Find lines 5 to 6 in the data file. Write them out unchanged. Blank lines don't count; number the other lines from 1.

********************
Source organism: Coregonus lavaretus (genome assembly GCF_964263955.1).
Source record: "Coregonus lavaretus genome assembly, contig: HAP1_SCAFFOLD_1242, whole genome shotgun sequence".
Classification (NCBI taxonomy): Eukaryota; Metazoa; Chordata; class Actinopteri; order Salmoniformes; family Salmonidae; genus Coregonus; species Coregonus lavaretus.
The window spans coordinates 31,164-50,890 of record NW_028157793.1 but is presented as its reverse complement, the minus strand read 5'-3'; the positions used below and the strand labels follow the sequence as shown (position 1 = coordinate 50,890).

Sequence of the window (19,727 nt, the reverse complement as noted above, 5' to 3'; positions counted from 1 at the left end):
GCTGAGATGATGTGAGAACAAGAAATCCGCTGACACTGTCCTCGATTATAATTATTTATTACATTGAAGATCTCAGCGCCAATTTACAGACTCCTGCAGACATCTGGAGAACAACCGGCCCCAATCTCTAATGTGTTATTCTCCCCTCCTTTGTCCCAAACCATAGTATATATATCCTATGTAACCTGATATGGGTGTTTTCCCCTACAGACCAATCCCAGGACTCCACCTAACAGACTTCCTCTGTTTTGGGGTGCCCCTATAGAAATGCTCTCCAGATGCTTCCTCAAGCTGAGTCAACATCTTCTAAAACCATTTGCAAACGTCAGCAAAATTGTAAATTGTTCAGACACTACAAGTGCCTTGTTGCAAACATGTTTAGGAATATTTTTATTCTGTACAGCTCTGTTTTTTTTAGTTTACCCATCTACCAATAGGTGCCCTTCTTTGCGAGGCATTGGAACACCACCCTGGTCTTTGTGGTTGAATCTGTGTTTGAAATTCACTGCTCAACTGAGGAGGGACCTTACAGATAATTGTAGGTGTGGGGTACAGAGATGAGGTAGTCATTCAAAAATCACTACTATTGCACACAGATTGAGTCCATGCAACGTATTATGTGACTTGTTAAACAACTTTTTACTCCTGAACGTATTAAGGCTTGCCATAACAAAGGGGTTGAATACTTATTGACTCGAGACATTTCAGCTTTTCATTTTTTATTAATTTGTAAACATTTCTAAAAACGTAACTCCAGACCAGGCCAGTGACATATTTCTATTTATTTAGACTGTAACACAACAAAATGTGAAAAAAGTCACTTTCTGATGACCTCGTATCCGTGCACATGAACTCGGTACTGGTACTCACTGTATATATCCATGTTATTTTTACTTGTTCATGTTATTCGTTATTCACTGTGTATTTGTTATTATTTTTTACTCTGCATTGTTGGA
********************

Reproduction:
Sequence of the window (19,727 nt, the reverse complement as noted above, 5' to 3'; positions counted from 1 at the left end):
GCTGAGATGATGTGAGAACAAGAAATCCGCTGACACTGTCCTCGATTATAATTATTTATTACATTGAAGATCTCAGCGCCAATTTACAGACTCCTGCAGACATCTGGAGAACAACCGGCCCCAATCTCTAATGTGTTATTCTCCCCTCCTTTGTCCCAAACCATAGTATATATATCCTATGTAACCTGATATGGGTGTTTTCCCCTACAGACCAATCCCAGGACTCCACCTAACAGACTTCCTCTGTTTTGGGGTGCCCCTATAGAAATGCTCTCCAGATGCTTCCTCAAGCTGAGTCAACATCTTCTAAAACCATTTGCAAACGTCAGCAAAATTGTAAATTGTTCAGACACTACAAGTGCCTTGTTGCAAACATGTTTAGGAATATTTTTATTCTGTACAGCTCTGTTTTTTTTAGTTTACCCATCTACCAATAGGTGCCCTTCTTTGCGAGGCATTGGAACACCACCCTGGTCTTTGTGGTTGAATCTGTGTTTGAAATTCACTGCTCAACTGAGGAGGGACCTTACAGATAATTGTAGGTGTGGGGTACAGAGATGAGGTAGTCATTCAAAAATCACTACTATTGCACACAGATTGAGTCCATGCAACGTATTATGTGACTTGTTAAACAACTTTTTACTCCTGAACGTATTAAGGCTTGCCATAACAAAGGGGTTGAATACTTATTGACTCGAGACATTTCAGCTTTTCATTTTTTATTAATTTGTAAACATTTCTAAAAACGTAACTCCAGACCAGGCCAGTGACATATTTCTATTTATTTAGACTGTAACACAACAAAATGTGAAAAAAGTCACTTTCTGATGACCTCGTATCCGTGCACATGAACTCGGTACTGGTACTCACTGTATATATCCATGTTATTTTTACTTGTTCATGTTATTCGTTATTCACTGTGTATTTGTTATTATTTTTTACTCTGCATTGTTGGA